# build model
c5_model <- C5.0(Species ~ ., data = iris, rules = TRUE)

# extract rules in a tidy tibble
tidy_rules <- tidyRules(c5_model)

# View tidy_rules
tidy_rules %>% 
  select(-c(rule_number,trial_number)) %>% 

Filter rules based on RHS or support or confidence or lift :

# Example 1, filter rules based on support
tidy_rules %>% 
  filter(support >= 48) %>% 
  select(LHS, RHS)

# Example 2, filter rules based on RHS
tidy_rules %>% 
  filter(RHS == "virginica") %>% 
  select(LHS, support, confidence, lift)

Use a tidyrule in a filter() function :

iris %>% 
  filter(eval(parse(text = tidy_rules[3,"LHS"]))) %>%  # filter using a C5 rule

Extracting rules using tidyrules

Example: Classification using C5.0

In this example we use attrition data from rsample package. This illustration shows how to extract rules from C5.0 model and applying filter() based on tidyrules.

# loading packages

# attrition data load
data("attrition", package = "modeldata")
attrition <- as_tibble(attrition)


As you could see, there are 31 variables and 1470 observations are present this data-set. Here our aim is to predict Attrition using rest of the variables. Let us build a C5.0 model first.

# our C5 model
c5_att <- C5.0(Attrition ~ ., data = attrition, rules = TRUE)

# sample rules from C5
c5_att$output %>% 
  stringr::str_sub(start = 194L
                   , end = 578L) %>% 

We get nice and human readable rules. Now problem with C5.0 summary is, you can only read and get a feel of how your predictions made based on rules. But here comes the hard part, imagine if you want to explore further about your data and you want to dig deeper, if you want to know rules which are throwing high lift and confidence, or you may be interested in rules which covers major sub-population. If in case your model is giving too many rules then that is the hardest part to go through each and every rules and identifying best rules out of the summary.

What if we have all the rules in a tidy table format so that we could easily use them on the data. Let's get it done using tidyRules.

# Extract rules to a tidy tibble
tr_att <- tidyRules(c5_att)


tidyRules important columns to notice :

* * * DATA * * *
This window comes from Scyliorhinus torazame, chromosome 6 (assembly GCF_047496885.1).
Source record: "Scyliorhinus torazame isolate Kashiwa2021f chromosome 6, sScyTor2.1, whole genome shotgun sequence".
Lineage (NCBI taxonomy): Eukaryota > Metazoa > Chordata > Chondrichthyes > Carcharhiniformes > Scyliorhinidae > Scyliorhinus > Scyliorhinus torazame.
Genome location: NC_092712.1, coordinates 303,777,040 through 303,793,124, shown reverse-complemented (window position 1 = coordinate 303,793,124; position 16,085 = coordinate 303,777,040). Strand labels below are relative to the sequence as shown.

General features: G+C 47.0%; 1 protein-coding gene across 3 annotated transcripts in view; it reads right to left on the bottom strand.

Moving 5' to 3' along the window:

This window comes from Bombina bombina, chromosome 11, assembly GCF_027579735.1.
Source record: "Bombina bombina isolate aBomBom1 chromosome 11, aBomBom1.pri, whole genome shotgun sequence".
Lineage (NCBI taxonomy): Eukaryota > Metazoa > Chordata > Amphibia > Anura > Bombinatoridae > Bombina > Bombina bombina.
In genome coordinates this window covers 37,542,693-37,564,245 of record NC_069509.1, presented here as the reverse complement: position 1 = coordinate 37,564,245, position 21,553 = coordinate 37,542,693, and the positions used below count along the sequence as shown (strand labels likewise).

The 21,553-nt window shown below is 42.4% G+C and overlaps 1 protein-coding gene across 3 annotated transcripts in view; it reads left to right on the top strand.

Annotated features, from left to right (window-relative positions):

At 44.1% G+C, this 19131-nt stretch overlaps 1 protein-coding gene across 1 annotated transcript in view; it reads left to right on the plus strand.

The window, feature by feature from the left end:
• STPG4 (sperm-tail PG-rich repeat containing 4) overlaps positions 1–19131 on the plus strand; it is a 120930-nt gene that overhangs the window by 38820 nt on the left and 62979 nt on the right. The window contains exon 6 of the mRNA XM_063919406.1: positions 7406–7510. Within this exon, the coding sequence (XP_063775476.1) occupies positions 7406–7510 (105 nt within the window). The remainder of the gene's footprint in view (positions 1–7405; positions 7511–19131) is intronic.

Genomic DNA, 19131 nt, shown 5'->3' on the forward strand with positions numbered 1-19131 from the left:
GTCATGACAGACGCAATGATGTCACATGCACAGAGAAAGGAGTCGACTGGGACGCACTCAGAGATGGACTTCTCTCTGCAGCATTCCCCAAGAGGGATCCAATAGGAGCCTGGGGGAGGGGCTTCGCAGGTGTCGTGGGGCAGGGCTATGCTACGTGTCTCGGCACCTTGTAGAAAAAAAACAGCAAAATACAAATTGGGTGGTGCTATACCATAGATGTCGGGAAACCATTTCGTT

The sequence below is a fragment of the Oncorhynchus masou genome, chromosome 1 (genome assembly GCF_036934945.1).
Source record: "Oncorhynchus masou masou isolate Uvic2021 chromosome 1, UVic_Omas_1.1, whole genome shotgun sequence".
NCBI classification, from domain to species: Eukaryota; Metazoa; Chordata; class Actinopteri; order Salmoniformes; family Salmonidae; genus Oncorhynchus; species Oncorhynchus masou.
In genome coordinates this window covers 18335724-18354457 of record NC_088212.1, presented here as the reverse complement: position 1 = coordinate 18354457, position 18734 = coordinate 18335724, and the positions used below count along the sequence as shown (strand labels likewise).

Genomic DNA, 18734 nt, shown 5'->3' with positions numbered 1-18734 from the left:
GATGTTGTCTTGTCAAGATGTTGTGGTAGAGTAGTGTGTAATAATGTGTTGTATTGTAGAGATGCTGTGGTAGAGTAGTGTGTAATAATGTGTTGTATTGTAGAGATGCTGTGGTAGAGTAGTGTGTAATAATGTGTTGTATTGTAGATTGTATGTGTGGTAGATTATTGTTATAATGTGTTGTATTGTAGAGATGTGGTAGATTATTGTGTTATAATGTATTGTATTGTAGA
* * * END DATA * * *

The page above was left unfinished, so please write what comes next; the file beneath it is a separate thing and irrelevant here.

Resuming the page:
Let's have a look at first five rules

tr_att %>% 
  head(5) %>% 
  select(LHS,RHS) %>% 
  pandoc.table(split.cells = 60)

Now, all the rules are in tibble (a tidy form of dataframe) format. Let us look at rules which favors only Attrition is equal to "No" and arrange by support.

rules_example_1 <- tr_att %>% 
  filter(RHS == "No") %>% 


Use rules inside filter() function.

Let's use a rule within a filter(). Say, one need to pick a rule which has largest support for predicted Attrition "Yes".

# filter a rule with conditions
large_support_rule <- tr_att %>% 
  filter(RHS == "Yes") %>% 
  top_n(1, wt = support) %>% 

# parseable rule 
parseable_rule <- parse(text = large_support_rule)

# apply filter on data frame using parseable rule
attrition %>% 

Rules parsable by python and SQL

tr_att_python <- tidyRules(c5_att, language = "python")
tr_att_sql    <- tidyRules(c5_att, language = "sql")


Example: Classification using rpart

In this example we will be using BreastCancer data from mlbench package.

# BreastCancer
data(BreastCancer, package = "mlbench")
bc_train <- BreastCancer %>%
  select(-Id) %>%
  mutate_if(is.ordered, function(x) x <- factor(x,ordered = F))

rpart_bc <- rpart(Class ~ ., data = bc_train)

NOTE : Do not forget to convert all ordered features to factor type before training the model.

One could visualize rpart decision tree using prp function from rpart.plot package.


The above tree visual is really nice to get a hang of how decision tree is splitting at each node. But, if you want to pick a terminal node it is really boring and hard since one has to enter the respective filter manually (imagine a situation if you have hundreds of features and a huge tree!!). To get-ride of this problem one could use tidyrules to make life easier.

Let's extract rules from rpart object and use those rules further more to extract terminal nodes.

# tidyrule extract
rules_bc <- tidyRules(rpart_bc)


# filter the data using a rule 
bc_train %>% 
  filter(eval(parse(text = rules_bc[5,"LHS"]))) %>% 

Example: Regression using Cubist

In this example, rules extraction from a regression model (a cubist model) has been illustrated below. We will be using AmesHousing dataset for the example.

# ames housing data set
ames   <- AmesHousing::make_ames()
cubist_ames <- cubist(x = ames[, setdiff(colnames(ames), c("Sale_Price"))],
                      y = log10(ames[["Sale_Price"]]),
                      committees = 3

# rule extract 
rules_ames <- tidyRules(cubist_ames)


Notice that, for cubist rules we have mean, min, max and error instead of confidence and lift. Here mean, min and max are calculated based on predicted values with respect to a rule.

Useful links and References

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tidyrules documentation built on July 1, 2020, 5:49 p.m.